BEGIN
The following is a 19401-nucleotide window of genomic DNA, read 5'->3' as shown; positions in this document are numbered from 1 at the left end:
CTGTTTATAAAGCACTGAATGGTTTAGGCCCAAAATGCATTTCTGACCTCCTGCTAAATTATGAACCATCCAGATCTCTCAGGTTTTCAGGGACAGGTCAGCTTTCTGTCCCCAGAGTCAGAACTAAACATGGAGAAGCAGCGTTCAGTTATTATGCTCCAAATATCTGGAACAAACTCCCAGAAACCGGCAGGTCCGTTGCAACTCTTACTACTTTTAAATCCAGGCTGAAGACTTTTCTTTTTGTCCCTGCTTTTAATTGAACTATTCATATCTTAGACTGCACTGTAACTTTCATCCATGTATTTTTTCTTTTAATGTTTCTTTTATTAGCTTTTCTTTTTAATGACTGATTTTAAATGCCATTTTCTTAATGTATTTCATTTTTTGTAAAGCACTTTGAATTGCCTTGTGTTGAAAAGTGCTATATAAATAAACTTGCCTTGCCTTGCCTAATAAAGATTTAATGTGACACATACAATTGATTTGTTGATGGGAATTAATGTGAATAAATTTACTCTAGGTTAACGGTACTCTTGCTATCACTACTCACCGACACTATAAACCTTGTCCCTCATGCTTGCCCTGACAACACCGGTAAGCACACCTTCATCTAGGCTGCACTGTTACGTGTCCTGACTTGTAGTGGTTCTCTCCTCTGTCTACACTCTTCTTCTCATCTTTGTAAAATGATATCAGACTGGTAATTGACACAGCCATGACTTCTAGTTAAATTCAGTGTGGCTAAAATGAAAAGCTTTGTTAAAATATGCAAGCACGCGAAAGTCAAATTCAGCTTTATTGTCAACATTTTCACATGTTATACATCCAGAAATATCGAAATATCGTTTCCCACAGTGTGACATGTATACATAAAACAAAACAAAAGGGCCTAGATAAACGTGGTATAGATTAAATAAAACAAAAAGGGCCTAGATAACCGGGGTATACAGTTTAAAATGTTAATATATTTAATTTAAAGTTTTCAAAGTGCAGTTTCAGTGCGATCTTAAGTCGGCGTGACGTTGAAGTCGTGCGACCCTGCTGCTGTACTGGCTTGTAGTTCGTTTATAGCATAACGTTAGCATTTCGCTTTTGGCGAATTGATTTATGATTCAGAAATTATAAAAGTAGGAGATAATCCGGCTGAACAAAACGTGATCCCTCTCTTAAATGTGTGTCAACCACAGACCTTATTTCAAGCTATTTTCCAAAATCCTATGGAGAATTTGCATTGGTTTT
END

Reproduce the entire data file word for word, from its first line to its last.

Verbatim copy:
The following is a 19401-nucleotide window of genomic DNA, read 5'->3' as shown; positions in this document are numbered from 1 at the left end:
CTGTTTATAAAGCACTGAATGGTTTAGGCCCAAAATGCATTTCTGACCTCCTGCTAAATTATGAACCATCCAGATCTCTCAGGTTTTCAGGGACAGGTCAGCTTTCTGTCCCCAGAGTCAGAACTAAACATGGAGAAGCAGCGTTCAGTTATTATGCTCCAAATATCTGGAACAAACTCCCAGAAACCGGCAGGTCCGTTGCAACTCTTACTACTTTTAAATCCAGGCTGAAGACTTTTCTTTTTGTCCCTGCTTTTAATTGAACTATTCATATCTTAGACTGCACTGTAACTTTCATCCATGTATTTTTTCTTTTAATGTTTCTTTTATTAGCTTTTCTTTTTAATGACTGATTTTAAATGCCATTTTCTTAATGTATTTCATTTTTTGTAAAGCACTTTGAATTGCCTTGTGTTGAAAAGTGCTATATAAATAAACTTGCCTTGCCTTGCCTAATAAAGATTTAATGTGACACATACAATTGATTTGTTGATGGGAATTAATGTGAATAAATTTACTCTAGGTTAACGGTACTCTTGCTATCACTACTCACCGACACTATAAACCTTGTCCCTCATGCTTGCCCTGACAACACCGGTAAGCACACCTTCATCTAGGCTGCACTGTTACGTGTCCTGACTTGTAGTGGTTCTCTCCTCTGTCTACACTCTTCTTCTCATCTTTGTAAAATGATATCAGACTGGTAATTGACACAGCCATGACTTCTAGTTAAATTCAGTGTGGCTAAAATGAAAAGCTTTGTTAAAATATGCAAGCACGCGAAAGTCAAATTCAGCTTTATTGTCAACATTTTCACATGTTATACATCCAGAAATATCGAAATATCGTTTCCCACAGTGTGACATGTATACATAAAACAAAACAAAAGGGCCTAGATAAACGTGGTATAGATTAAATAAAACAAAAAGGGCCTAGATAACCGGGGTATACAGTTTAAAATGTTAATATATTTAATTTAAAGTTTTCAAAGTGCAGTTTCAGTGCGATCTTAAGTCGGCGTGACGTTGAAGTCGTGCGACCCTGCTGCTGTACTGGCTTGTAGTTCGTTTATAGCATAACGTTAGCATTTCGCTTTTGGCGAATTGATTTATGATTCAGAAATTATAAAAGTAGGAGATAATCCGGCTGAACAAAACGTGATCCCTCTCTTAAATGTGTGTCAACCACAGACCTTATTTCAAGCTATTTTCCAAAATCCTATGGAGAATTTGCATTGGTTTT